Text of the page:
The lack of research evidence of a beneficial or negative effect of an intervention is not the same as evidence of “no difference”. Evidence of an intervention not being effective (or harmful) is different to there not yet being sufficient research evidence to conclude whether something is effective (or harmful).
Systematic reviews and other studies sometimes conclude that there is “no evidence of a difference” when there is uncertainty about the difference between two interventions. This is often misinterpreted as meaning that “there is no difference” between the interventions compared. However, studies can never show that there is “no difference” (“no effect”). They can only rule out, with specific degrees of confidence, differences of a specific size.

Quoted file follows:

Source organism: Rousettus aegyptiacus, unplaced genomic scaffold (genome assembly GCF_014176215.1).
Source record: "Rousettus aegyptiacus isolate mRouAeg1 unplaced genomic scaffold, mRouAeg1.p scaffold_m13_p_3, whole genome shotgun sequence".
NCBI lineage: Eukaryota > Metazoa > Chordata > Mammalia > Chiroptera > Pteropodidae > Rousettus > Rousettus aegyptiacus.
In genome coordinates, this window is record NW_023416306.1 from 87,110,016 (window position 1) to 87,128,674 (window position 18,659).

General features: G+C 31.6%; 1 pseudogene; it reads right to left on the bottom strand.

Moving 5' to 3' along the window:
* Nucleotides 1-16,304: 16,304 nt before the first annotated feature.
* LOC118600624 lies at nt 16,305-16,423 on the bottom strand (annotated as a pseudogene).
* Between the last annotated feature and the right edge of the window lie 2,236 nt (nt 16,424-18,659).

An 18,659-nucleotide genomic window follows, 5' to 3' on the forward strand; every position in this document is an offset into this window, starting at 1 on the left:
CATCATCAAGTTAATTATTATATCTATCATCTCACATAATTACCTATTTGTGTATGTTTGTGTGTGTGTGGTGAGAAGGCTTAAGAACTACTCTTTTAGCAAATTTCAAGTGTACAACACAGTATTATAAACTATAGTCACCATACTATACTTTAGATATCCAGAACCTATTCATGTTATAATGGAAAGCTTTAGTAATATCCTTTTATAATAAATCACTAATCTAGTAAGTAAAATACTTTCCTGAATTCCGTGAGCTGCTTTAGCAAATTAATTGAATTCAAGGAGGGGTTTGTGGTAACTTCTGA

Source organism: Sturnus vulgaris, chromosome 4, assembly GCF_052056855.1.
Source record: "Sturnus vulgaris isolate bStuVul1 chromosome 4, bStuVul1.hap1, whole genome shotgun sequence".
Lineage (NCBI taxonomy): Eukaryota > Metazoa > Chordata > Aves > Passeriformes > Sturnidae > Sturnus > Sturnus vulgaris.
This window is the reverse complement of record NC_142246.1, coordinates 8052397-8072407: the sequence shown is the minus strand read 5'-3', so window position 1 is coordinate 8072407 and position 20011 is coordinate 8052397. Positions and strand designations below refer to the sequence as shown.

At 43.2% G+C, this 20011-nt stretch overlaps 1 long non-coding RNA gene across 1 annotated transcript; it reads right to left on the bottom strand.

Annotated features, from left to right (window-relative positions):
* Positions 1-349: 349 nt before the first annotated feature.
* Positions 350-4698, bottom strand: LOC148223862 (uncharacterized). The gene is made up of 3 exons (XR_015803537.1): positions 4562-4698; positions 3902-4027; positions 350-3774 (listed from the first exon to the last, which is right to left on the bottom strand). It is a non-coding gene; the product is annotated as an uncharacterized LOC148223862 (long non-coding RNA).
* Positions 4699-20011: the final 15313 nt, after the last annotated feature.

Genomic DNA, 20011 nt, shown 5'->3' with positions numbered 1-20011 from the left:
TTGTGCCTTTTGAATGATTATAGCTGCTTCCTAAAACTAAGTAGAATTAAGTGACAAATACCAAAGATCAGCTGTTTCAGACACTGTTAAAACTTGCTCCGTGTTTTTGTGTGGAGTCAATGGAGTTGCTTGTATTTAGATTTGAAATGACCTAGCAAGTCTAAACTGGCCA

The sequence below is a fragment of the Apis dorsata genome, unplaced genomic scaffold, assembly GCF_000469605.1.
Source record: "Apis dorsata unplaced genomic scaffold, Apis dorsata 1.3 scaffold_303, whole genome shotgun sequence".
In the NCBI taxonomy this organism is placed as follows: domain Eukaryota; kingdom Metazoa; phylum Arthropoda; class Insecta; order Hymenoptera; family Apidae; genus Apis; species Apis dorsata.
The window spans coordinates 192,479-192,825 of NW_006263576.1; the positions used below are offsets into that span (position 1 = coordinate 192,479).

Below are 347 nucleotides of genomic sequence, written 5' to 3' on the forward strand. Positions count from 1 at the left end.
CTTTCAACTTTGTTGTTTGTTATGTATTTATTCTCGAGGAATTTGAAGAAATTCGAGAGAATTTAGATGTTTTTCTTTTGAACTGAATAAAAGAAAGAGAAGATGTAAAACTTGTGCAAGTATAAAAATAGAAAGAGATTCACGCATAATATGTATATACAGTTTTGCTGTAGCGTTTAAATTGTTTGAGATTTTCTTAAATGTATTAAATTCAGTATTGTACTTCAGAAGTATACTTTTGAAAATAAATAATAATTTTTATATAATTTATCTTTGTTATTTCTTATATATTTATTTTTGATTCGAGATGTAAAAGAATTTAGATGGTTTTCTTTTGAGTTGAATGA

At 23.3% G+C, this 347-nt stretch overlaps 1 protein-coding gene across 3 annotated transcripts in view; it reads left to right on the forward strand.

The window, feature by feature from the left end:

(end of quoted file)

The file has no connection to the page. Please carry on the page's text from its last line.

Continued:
BEWARE of statements that claim “no difference” between interventions (“no effect”).
REMEMBER to consider instead the degree to which it is possible to confidently rule out a difference of a specified size.